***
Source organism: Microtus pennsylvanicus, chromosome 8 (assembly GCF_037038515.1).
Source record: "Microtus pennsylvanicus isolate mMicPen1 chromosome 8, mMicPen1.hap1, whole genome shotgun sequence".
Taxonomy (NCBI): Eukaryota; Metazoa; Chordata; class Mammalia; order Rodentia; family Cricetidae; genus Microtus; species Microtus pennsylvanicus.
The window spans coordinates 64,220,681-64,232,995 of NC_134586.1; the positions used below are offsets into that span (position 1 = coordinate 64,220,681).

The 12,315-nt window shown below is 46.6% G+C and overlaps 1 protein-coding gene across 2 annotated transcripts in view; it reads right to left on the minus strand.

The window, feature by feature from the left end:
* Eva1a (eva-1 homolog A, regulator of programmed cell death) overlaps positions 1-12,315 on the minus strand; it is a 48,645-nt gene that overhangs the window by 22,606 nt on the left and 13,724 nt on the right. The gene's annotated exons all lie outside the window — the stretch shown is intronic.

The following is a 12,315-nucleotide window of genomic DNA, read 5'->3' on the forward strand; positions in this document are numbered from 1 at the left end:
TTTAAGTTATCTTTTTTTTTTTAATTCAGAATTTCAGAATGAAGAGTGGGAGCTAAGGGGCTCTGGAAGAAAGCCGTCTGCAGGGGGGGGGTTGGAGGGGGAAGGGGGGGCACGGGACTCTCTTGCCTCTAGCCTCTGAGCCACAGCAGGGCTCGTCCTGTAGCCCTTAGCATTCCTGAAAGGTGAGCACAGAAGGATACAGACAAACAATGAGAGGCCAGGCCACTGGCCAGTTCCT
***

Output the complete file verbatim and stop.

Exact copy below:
Source organism: Microtus pennsylvanicus, chromosome 8 (assembly GCF_037038515.1).
Source record: "Microtus pennsylvanicus isolate mMicPen1 chromosome 8, mMicPen1.hap1, whole genome shotgun sequence".
Taxonomy (NCBI): Eukaryota; Metazoa; Chordata; class Mammalia; order Rodentia; family Cricetidae; genus Microtus; species Microtus pennsylvanicus.
The window spans coordinates 64,220,681-64,232,995 of NC_134586.1; the positions used below are offsets into that span (position 1 = coordinate 64,220,681).

The 12,315-nt window shown below is 46.6% G+C and overlaps 1 protein-coding gene across 2 annotated transcripts in view; it reads right to left on the minus strand.

The window, feature by feature from the left end:
* Eva1a (eva-1 homolog A, regulator of programmed cell death) overlaps positions 1-12,315 on the minus strand; it is a 48,645-nt gene that overhangs the window by 22,606 nt on the left and 13,724 nt on the right. The gene's annotated exons all lie outside the window — the stretch shown is intronic.

The following is a 12,315-nucleotide window of genomic DNA, read 5'->3' on the forward strand; positions in this document are numbered from 1 at the left end:
TTTAAGTTATCTTTTTTTTTTTAATTCAGAATTTCAGAATGAAGAGTGGGAGCTAAGGGGCTCTGGAAGAAAGCCGTCTGCAGGGGGGGGGTTGGAGGGGGAAGGGGGGGCACGGGACTCTCTTGCCTCTAGCCTCTGAGCCACAGCAGGGCTCGTCCTGTAGCCCTTAGCATTCCTGAAAGGTGAGCACAGAAGGATACAGACAAACAATGAGAGGCCAGGCCACTGGCCAGTTCCT